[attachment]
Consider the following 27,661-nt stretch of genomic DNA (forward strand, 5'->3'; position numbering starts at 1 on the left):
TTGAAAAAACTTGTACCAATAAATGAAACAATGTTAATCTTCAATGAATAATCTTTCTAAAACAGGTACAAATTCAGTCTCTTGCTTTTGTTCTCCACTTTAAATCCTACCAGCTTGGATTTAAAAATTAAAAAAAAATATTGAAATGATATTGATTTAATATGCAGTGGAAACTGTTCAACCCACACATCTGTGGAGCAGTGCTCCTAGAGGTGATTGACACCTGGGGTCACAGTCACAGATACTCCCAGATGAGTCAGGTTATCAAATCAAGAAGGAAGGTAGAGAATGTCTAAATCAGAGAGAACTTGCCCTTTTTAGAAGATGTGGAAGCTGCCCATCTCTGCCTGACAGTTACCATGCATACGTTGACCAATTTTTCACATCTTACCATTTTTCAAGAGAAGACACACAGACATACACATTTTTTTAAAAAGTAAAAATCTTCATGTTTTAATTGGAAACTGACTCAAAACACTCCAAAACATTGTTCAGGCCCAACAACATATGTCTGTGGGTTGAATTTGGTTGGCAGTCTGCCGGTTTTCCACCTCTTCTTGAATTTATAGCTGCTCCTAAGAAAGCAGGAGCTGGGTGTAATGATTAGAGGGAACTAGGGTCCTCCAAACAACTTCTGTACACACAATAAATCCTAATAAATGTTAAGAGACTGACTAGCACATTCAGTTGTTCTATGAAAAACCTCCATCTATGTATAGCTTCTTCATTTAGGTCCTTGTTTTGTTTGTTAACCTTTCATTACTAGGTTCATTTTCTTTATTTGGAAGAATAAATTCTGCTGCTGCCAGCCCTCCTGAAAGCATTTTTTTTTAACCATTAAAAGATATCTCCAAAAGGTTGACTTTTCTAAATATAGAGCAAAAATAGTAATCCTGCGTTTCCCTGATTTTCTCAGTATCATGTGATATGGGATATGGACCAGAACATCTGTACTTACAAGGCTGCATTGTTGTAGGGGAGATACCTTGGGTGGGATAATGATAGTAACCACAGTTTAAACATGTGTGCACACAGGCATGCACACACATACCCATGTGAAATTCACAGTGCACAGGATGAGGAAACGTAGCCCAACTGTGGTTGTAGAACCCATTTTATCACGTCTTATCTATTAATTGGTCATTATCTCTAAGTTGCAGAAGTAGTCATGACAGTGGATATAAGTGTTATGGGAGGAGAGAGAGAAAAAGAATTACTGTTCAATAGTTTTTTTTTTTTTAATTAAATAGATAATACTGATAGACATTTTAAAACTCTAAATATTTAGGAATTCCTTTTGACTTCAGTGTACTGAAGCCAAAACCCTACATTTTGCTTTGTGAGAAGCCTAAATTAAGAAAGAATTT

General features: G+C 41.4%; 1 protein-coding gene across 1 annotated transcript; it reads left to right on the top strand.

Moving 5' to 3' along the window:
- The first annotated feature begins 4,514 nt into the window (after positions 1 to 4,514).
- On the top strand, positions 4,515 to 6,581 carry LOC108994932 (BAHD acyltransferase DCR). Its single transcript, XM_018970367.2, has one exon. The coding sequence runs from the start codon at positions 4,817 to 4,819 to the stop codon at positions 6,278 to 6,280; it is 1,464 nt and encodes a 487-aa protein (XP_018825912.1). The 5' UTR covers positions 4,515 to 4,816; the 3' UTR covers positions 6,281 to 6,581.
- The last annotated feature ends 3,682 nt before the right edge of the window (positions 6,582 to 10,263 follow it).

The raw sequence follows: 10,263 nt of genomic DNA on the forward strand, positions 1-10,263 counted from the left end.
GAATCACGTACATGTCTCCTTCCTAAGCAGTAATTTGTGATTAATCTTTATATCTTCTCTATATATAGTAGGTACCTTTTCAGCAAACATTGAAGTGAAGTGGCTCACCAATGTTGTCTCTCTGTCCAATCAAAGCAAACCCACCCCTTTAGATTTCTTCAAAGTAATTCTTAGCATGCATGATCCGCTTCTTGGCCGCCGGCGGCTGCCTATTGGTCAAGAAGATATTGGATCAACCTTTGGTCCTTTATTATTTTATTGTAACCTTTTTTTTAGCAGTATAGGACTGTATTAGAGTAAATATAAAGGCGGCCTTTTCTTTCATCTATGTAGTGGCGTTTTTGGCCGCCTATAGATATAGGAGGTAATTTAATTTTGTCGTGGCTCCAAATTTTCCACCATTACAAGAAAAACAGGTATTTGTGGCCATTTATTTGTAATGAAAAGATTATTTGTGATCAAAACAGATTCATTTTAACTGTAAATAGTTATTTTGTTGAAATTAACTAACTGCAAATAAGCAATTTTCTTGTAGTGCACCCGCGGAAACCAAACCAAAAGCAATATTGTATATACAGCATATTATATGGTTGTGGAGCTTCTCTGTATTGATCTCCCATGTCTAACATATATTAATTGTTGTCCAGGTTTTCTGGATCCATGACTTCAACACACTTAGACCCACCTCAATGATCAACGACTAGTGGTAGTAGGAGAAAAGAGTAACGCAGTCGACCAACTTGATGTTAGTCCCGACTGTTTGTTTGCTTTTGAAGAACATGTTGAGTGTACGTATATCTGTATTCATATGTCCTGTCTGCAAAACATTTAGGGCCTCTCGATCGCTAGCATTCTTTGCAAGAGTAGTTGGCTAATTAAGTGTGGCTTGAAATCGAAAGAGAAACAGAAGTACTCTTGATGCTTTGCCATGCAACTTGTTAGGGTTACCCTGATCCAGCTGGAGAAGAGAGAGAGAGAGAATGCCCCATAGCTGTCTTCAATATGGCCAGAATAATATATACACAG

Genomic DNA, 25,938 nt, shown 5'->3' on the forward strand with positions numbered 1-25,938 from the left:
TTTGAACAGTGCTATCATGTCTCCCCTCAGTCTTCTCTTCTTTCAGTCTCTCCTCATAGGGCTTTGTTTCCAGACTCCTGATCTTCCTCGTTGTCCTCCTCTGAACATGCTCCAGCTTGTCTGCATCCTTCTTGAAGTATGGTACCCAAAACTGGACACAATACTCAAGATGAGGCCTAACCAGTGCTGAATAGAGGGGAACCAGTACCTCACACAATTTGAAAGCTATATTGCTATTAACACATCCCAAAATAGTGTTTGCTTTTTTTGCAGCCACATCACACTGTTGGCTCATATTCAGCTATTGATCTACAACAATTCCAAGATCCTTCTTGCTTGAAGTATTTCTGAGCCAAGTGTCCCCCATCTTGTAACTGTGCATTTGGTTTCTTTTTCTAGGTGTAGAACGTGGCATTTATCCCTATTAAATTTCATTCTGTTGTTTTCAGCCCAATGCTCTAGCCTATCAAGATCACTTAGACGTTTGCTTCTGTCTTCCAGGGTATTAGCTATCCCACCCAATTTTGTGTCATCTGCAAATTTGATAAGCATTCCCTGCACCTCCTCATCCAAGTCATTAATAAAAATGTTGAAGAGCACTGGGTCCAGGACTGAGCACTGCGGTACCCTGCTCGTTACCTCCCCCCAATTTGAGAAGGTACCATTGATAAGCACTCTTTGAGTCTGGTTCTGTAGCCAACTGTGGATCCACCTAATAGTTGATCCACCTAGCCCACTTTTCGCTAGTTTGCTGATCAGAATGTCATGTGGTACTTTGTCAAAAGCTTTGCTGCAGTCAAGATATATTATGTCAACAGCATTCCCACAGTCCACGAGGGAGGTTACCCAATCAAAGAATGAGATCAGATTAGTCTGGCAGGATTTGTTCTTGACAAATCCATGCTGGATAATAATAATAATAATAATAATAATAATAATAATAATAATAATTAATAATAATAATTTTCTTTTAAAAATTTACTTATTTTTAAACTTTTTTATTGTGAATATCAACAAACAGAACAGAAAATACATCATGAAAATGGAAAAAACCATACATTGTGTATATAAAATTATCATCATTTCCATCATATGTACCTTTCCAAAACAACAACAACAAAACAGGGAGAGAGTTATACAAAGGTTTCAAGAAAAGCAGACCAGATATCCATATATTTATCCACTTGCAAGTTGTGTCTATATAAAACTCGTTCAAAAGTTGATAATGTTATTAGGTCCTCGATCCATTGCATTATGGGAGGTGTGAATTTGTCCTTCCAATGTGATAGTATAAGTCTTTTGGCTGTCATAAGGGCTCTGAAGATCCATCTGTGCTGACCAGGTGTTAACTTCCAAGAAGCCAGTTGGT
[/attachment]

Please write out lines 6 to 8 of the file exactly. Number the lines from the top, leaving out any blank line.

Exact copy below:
- On the top strand, positions 4,515 to 6,581 carry LOC108994932 (BAHD acyltransferase DCR). Its single transcript, XM_018970367.2, has one exon. The coding sequence runs from the start codon at positions 4,817 to 4,819 to the stop codon at positions 6,278 to 6,280; it is 1,464 nt and encodes a 487-aa protein (XP_018825912.1). The 5' UTR covers positions 4,515 to 4,816; the 3' UTR covers positions 6,281 to 6,581.
- The last annotated feature ends 3,682 nt before the right edge of the window (positions 6,582 to 10,263 follow it).

The raw sequence follows: 10,263 nt of genomic DNA on the forward strand, positions 1-10,263 counted from the left end.